“What happens to a dream deferred?
Does it dry up like a raisin in the sun?”
-Langston Hughes, ‘Harlem’
Once upon the twenty first century, March 11, 1959 to be precise, a twenty-eight year old African American, female, middle class-raised, college drop-out, intellectual, journalist, activist, artist, communist, interracially married, queer, Chicago native author saw her original play premiere at the Ethel Barrymore Theatre on Broadway in New York City. Her play premiered in unprecedented circumstances while addressing equally unprecedented content for theater at the time: her play presented an intimate view into the life of a black American working class family residing in a major city of the United States. It was performed before white and black audience members alike, and it became wildly successful.
The woman’s name was Lorraine Hansberry,
and her play was titled, ‘A Raisin in the Sun’.
It was the first play written by a black woman, as well as the first play directed by a black man, Lloyd Richards, to ever premiere on Broadway.
In Spring 2018, to my luck, I watched the new PBS documentary on Hansberry’s life titled, ‘Lorraine Hansberry: Sighted Eyes/Feeling Heart’. Learning the details surrounding Hansberry’s life and play moved me deeply: it was written by herself, a black female, directed by a black man, performed by an all black cast, save one, and presented social issues of race, class, gender and integration, from a minority perspective, during the social reality of 1959.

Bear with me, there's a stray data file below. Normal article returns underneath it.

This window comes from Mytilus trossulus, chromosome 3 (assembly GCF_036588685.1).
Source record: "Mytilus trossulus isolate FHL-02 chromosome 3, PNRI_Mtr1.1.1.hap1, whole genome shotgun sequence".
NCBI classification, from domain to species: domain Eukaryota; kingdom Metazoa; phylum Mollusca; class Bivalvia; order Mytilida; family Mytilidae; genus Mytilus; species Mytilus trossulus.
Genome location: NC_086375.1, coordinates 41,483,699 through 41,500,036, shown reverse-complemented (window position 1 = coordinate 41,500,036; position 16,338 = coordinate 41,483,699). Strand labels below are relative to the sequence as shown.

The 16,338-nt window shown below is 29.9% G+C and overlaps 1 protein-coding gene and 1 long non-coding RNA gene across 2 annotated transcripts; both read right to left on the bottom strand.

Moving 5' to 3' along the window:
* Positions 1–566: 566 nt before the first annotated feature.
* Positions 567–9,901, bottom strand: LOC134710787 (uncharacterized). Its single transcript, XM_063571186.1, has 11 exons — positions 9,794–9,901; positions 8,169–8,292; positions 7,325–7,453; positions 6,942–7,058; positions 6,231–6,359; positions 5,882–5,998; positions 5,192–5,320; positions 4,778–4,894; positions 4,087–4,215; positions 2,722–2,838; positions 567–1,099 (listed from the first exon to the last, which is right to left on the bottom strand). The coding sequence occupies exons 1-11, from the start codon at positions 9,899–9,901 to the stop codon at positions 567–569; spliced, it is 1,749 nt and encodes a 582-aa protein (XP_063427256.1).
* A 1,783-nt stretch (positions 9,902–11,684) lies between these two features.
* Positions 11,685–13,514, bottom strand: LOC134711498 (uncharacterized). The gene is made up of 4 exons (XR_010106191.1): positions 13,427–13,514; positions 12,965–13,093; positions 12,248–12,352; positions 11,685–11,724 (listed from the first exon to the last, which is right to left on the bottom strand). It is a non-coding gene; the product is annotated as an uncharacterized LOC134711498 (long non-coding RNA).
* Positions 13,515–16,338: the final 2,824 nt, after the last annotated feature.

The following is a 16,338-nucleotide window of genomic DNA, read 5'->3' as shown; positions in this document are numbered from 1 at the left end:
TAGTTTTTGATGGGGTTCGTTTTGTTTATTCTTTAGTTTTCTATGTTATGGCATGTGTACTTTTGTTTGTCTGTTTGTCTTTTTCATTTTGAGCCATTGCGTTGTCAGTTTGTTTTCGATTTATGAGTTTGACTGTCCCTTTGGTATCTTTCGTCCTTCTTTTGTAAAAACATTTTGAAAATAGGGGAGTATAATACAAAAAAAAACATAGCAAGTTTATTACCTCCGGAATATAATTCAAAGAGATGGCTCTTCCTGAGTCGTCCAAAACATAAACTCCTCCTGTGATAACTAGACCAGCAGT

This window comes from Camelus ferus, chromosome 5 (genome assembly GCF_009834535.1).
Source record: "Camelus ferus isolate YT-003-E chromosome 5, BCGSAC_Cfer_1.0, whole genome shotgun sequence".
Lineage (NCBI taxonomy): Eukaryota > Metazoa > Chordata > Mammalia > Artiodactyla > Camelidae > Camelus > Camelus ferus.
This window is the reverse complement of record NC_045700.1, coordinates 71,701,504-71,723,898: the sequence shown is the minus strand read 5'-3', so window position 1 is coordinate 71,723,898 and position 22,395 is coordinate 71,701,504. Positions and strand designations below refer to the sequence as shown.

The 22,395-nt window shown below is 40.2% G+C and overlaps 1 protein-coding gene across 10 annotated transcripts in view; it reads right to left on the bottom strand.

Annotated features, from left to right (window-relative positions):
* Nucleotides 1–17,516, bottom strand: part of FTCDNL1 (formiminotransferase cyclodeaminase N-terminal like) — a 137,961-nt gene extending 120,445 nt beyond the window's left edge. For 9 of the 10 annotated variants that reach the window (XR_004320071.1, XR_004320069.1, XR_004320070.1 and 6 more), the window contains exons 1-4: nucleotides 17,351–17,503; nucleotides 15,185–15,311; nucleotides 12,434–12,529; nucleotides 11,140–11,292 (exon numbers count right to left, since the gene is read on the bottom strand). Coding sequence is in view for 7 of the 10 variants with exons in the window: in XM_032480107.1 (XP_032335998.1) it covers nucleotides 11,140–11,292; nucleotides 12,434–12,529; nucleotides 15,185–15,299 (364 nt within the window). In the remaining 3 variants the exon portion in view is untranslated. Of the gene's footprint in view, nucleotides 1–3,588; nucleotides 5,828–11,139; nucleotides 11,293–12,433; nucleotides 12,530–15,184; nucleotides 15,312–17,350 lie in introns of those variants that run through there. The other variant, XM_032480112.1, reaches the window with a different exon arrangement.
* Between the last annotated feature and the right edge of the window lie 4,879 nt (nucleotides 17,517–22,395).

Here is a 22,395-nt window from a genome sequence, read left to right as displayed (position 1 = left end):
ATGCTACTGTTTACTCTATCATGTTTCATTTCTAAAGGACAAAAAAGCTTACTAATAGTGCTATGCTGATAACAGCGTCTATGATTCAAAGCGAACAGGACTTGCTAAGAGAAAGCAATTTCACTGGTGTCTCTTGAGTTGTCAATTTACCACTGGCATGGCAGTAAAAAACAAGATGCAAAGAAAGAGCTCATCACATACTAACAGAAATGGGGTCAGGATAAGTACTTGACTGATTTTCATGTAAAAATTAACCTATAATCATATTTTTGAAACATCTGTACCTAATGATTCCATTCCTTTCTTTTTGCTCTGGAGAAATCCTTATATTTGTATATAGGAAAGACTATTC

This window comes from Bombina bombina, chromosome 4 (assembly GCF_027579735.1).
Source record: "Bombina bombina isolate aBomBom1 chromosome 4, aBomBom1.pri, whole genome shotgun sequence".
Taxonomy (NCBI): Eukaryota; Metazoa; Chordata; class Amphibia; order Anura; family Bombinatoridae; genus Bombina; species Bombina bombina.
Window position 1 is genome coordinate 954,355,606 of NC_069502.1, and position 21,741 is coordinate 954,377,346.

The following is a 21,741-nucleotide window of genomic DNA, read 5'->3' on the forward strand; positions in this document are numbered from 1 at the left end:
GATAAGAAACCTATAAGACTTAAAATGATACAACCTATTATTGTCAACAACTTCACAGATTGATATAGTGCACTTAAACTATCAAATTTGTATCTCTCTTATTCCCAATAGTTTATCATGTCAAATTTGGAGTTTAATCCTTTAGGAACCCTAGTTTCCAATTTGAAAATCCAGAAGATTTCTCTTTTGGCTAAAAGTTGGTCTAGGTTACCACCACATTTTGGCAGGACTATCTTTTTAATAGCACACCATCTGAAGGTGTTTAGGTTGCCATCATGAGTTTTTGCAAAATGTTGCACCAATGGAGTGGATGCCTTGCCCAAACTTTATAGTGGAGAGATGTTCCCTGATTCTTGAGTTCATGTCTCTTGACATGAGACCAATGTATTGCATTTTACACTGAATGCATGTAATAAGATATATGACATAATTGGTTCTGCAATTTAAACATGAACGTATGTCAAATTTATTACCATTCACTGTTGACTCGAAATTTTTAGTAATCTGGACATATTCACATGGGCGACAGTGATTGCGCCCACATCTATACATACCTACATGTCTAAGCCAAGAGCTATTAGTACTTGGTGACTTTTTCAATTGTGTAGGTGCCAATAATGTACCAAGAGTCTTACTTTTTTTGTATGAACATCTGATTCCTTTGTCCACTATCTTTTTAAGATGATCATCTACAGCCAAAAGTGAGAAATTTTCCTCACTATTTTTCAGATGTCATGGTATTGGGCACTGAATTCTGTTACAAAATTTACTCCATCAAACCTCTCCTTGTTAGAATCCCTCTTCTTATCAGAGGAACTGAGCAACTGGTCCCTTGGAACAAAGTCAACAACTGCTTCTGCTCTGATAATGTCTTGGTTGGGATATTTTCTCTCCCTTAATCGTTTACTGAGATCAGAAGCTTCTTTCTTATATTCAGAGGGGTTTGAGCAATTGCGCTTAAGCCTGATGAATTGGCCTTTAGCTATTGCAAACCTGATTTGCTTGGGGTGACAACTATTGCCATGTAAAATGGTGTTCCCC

As the film continued, footage from Hansberry’s life post-premiere also sparked a different kind of stirring within me. It was the stirring of an old desire, long forgotten and mostly dismissed, coming back to life and recognition. I experienced the power of image, of an example, of witnessing evidence of precedence with my own two eyes in the images moving across the screen: I saw a young, black woman living in the country, gathering firewood, playing with her dog, still abreast of the world, hosting visitors and working on her art (though honestly, not always enjoying the creation process nor isolating stretches).
It was the early 1960s in upstate New York… and she looked like me.
My youthful enthusiasm for one day living in a more natural setting, even in the woods, didn’t seem so whimsical anymore; it seemed possible.
What happens to a dream deferred?